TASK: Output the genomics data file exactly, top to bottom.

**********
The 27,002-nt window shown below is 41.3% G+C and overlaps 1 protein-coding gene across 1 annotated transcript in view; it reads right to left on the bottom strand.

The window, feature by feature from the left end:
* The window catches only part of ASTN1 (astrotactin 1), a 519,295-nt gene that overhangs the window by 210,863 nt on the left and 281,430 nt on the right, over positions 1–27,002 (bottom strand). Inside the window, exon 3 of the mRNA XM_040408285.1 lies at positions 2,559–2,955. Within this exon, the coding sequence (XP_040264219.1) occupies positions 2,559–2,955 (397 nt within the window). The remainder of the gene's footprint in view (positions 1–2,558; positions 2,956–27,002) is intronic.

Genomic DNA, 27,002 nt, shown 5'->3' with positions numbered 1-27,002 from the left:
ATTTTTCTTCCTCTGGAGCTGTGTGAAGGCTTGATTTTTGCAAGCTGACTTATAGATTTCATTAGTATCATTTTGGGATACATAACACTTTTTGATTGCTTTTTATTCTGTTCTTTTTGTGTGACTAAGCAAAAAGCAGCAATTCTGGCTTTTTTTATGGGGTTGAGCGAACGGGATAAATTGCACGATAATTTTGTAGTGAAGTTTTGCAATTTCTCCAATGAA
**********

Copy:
The 27,002-nt window shown below is 41.3% G+C and overlaps 1 protein-coding gene across 1 annotated transcript in view; it reads right to left on the bottom strand.

The window, feature by feature from the left end:
* The window catches only part of ASTN1 (astrotactin 1), a 519,295-nt gene that overhangs the window by 210,863 nt on the left and 281,430 nt on the right, over positions 1–27,002 (bottom strand). Inside the window, exon 3 of the mRNA XM_040408285.1 lies at positions 2,559–2,955. Within this exon, the coding sequence (XP_040264219.1) occupies positions 2,559–2,955 (397 nt within the window). The remainder of the gene's footprint in view (positions 1–2,558; positions 2,956–27,002) is intronic.

Genomic DNA, 27,002 nt, shown 5'->3' with positions numbered 1-27,002 from the left:
ATTTTTCTTCCTCTGGAGCTGTGTGAAGGCTTGATTTTTGCAAGCTGACTTATAGATTTCATTAGTATCATTTTGGGATACATAACACTTTTTGATTGCTTTTTATTCTGTTCTTTTTGTGTGACTAAGCAAAAAGCAGCAATTCTGGCTTTTTTTATGGGGTTGAGCGAACGGGATAAATTGCACGATAATTTTGTAGTGAAGTTTTGCAATTTCTCCAATGAA